Posted by jrjenks on Friday, November 28, 2008
My sawed-off banjo is a shortened 5-string banjo. Basically, I took a 22-fret 5-string banjo and whacked off the top 12 frets, creating a shorter, 10-fret instrument that's pitched one octave higher.
Here's what it looks like, compared to a 5-string banjo.
I wanted to work up a sawed-off banjo so I could:
Here's how we created my sawed-off banjo. By "we" I mean me and my business partner, Don, whose woodworking skills and well-equipped workshop were essential to the project.
We sawed off enough of the neck to expose the truss assembly. (See video.)
We used a Dremel to cut the truss assembly into two parts that could be pulled out of the neck. After cutting the truss assembly apart at both ends, used a hammer and a vise to whack the truss assembly loose. (See video.)
After measuring the banjo neck at both ends we created a jig to hold the banjo neck perfectly perpendicular to the saw blade, then used a miter saw to cut the neck off just above the 12th fret; hereafter referred to as the zero fret. (See video.)
We created a jig that held the neck so we could cut a notch in the neck to accommodate the spline. This notch runs parallel to the surface of the fretboards. (See the video.)
We used a miter saw to cut our piece of mahogany at a 72 degree angle (see video) and created a pine jig with an 18 degree angle cut. This let us cut a notch for the peghead which fit the spline and which held the peghead at an 18 degree angle. Our plywood spline fit not-quite-snugly in the notch. We wanted to leave some space for the epoxy. Then, using the same jig, we cut an notch for the nut at the base of the peghead. (See video.)
Using the diagram as a guide we used a band saw to cut the mahogany block to the snakehead shape then straightened the edges with a table sander. (See video.)
We wanted the peghead to be 3/4" thick where it connects to the neck, but 1/8" thinner (5/8" thick) along the edge where the tuners attach. So we rabbited out a trench along each side of the back of the peghead. (See video.) Then we rounded the outer edges of the peghead with a hand sander. (See video.)
Next we needed to create a custom, five-notch nut. We started with a plain nut blank, used a table sander to shave off some of the nut blank until it was the right height (see video), marked the nut blank to indicate the top of the fretboard and marked the location of the five notches (one for each string).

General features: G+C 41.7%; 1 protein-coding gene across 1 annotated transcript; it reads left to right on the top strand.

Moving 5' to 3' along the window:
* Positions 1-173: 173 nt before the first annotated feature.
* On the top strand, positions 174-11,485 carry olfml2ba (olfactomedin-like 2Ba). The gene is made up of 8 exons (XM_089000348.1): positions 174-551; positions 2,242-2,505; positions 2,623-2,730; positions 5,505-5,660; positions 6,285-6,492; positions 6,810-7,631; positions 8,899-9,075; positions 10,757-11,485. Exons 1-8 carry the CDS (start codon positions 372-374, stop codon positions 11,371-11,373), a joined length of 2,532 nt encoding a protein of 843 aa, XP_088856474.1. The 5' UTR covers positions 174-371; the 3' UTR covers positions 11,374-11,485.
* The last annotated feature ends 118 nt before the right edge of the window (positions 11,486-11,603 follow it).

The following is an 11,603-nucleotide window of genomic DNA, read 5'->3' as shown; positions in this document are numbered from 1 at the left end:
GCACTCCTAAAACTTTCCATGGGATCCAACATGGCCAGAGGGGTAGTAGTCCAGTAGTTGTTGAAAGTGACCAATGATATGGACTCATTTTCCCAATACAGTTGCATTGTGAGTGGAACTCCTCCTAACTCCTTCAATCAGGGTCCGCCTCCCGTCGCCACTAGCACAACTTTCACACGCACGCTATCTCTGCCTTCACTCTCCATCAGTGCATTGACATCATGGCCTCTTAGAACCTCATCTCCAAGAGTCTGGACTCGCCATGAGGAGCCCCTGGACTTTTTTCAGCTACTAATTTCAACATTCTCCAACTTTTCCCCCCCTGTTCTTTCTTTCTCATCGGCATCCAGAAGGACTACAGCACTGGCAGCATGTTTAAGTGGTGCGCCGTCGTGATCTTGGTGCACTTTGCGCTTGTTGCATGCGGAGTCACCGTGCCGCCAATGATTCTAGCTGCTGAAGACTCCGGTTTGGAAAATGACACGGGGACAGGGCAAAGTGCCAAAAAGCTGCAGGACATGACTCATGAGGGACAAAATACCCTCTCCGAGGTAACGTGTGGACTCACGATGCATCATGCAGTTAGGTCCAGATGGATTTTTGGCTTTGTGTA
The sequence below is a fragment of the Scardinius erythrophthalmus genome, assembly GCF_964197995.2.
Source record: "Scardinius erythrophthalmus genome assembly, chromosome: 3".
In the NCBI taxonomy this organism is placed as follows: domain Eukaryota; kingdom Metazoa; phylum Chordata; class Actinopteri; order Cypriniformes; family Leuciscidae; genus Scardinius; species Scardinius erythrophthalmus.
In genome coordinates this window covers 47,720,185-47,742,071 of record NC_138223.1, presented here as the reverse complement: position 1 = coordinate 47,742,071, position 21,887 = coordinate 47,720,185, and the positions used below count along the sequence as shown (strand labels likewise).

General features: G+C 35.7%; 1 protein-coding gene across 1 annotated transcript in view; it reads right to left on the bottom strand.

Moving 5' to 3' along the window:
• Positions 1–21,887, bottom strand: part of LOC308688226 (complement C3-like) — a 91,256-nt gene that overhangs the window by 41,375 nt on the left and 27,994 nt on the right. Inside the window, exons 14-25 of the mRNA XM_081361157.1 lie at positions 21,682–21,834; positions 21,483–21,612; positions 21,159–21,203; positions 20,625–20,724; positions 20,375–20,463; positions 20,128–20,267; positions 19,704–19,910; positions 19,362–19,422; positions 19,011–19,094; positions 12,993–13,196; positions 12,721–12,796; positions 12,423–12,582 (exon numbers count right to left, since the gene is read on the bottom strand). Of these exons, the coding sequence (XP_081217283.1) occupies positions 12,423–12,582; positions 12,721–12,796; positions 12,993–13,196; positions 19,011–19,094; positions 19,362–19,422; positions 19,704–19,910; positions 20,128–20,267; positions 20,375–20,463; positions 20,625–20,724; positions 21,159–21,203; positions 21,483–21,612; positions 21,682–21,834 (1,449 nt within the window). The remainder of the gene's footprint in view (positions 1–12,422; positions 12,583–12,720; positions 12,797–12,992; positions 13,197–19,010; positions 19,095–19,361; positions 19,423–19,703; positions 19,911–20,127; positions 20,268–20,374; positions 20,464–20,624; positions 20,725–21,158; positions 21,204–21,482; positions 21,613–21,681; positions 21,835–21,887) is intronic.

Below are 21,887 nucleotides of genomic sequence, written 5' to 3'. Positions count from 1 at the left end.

We put the nut blank in a vise and used a saw to start each groove. (See video.) Then we used a triangular file to cut each notch to a depth just above the desired depth. We didn't want to get the depth exactly right; that came later.
With the neck notch, the peghead notch and the nut all cut, and with a little creative vise placement, we used epoxy to put them all together very carefully and vised them into place so the epoxy could set.
After the epoxy had set we needed to cut off the excess nut and spline material. So with the help of some clamps, a file, some sandpaper and a Dremel (see video) we cut and filed and sanded and sanded some more until everything was smooth.
We put graphite in the grooves (see video), then it was time to adjust the depth of the five notches in the nut. One string at a time we strummed the string and tapped the string against the zero fret. If a string changed tone when it was pressed against the zero fret, that meant the groove in the nut wasn't deep enough so we deepened the notch just a little with a file. (See video) We repeated the process until each string was lightly touching the zero fret (see video.) (See longer video explaining all of this.)
That was the last step. My sawed-off banjo was ready for the world!
Friday, November 28, 2008 @9:02:38 PM
That ain't right!
Friday, November 28, 2008 @10:10:47 PM
Ah, but it's fun and practical to have banjos of different sizes and tunings.
Friday, November 28, 2008 @10:12:45 PM
Cute! Very interesting! Are you going to go into business?
Friday, November 28, 2008 @10:28:29 PM
Nice work, JR. Because of the short neck, the kind of spline you used may hold. In the future, especially for longer necks, let me suggest using splines that run parallel to the neck. Did you catch that plural? For aesthetic purposes, the splines can be a contrasting hardwood (redwood, ebony, mahogany, ash, cherry, etc.), and/or you can stain them a different color if you let them show from behind (the back of the neck) or the front (the peghead). You can hide the splines altogether, if you prefer. I don't think you can let them show front and back if you are not adept at gluing blocks of wood together.
What kind of epoxy did you use? I've had bad luck with epoxy when flexing was required. A flexible kind of epoxy, like the ones used to repair car bumpers might work well. You should bring your little 'jo to the next Costello Jam so that show off your handiwork, and so that we may more fully share your joy.
mike gregory Says:
Saturday, November 29, 2008 @5:56:19 AM
Well done! And the many detailed photos are a great plus.
Saturday, November 29, 2008 @6:51:41 AM
> FiddlerFaddler Says:
> You should bring your little 'jo to the next Costello
> Jam so that show off your handiwork, and so that we
> may more fully share your joy.
We missed you at the last jam! I brought it and played it for a few songs.
I'll have it at the next one. See you on December 7th?
Sunday, November 30, 2008 @5:26:51 AM
Beautiful job and great photos. Another approach to attaching the peghead is to use a 15 degree scarf joint - this gives a large glue area (I used Titebond glue with clamps). I built a jig to do this cut on my table saw, but next time (if there is a next time) I will probably make a fixture to hold the work piece and cut it with my router for more accuracy.
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